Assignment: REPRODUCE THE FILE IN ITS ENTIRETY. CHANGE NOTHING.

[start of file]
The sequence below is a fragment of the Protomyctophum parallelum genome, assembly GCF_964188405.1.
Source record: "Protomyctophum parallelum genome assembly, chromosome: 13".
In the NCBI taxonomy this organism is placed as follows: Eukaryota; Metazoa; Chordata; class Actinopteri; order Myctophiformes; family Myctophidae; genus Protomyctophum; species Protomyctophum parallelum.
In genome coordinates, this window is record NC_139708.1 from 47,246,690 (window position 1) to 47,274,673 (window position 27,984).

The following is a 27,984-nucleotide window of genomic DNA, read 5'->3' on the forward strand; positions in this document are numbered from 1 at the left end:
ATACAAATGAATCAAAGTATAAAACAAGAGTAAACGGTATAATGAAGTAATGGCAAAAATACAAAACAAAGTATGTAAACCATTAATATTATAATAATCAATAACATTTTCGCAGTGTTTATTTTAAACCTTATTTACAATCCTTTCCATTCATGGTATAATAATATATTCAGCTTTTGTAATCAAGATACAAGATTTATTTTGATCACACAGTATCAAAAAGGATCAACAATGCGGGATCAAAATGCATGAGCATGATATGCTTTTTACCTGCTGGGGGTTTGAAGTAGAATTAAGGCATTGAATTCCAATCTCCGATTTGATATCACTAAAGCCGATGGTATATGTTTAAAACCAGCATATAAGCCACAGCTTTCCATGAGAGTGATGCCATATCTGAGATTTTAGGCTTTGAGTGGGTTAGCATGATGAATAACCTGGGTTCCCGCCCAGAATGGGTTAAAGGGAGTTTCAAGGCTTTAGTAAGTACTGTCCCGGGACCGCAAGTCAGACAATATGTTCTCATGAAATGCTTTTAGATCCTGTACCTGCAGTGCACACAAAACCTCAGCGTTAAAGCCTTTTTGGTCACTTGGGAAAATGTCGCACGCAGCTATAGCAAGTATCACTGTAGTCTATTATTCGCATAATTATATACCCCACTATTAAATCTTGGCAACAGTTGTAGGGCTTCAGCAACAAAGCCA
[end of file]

The sequence below is a fragment of the Protomyctophum parallelum genome, assembly GCF_964188405.1.
Source record: "Protomyctophum parallelum genome assembly, chromosome: 13".
In the NCBI taxonomy this organism is placed as follows: Eukaryota; Metazoa; Chordata; class Actinopteri; order Myctophiformes; family Myctophidae; genus Protomyctophum; species Protomyctophum parallelum.
In genome coordinates, this window is record NC_139708.1 from 47,246,690 (window position 1) to 47,274,673 (window position 27,984).

The following is a 27,984-nucleotide window of genomic DNA, read 5'->3' on the forward strand; positions in this document are numbered from 1 at the left end:
ATACAAATGAATCAAAGTATAAAACAAGAGTAAACGGTATAATGAAGTAATGGCAAAAATACAAAACAAAGTATGTAAACCATTAATATTATAATAATCAATAACATTTTCGCAGTGTTTATTTTAAACCTTATTTACAATCCTTTCCATTCATGGTATAATAATATATTCAGCTTTTGTAATCAAGATACAAGATTTATTTTGATCACACAGTATCAAAAAGGATCAACAATGCGGGATCAAAATGCATGAGCATGATATGCTTTTTACCTGCTGGGGGTTTGAAGTAGAATTAAGGCATTGAATTCCAATCTCCGATTTGATATCACTAAAGCCGATGGTATATGTTTAAAACCAGCATATAAGCCACAGCTTTCCATGAGAGTGATGCCATATCTGAGATTTTAGGCTTTGAGTGGGTTAGCATGATGAATAACCTGGGTTCCCGCCCAGAATGGGTTAAAGGGAGTTTCAAGGCTTTAGTAAGTACTGTCCCGGGACCGCAAGTCAGACAATATGTTCTCATGAAATGCTTTTAGATCCTGTACCTGCAGTGCACACAAAACCTCAGCGTTAAAGCCTTTTTGGTCACTTGGGAAAATGTCGCACGCAGCTATAGCAAGTATCACTGTAGTCTATTATTCGCATAATTATATACCCCACTATTAAATCTTGGCAACAGTTGTAGGGCTTCAGCAACAAAGCCA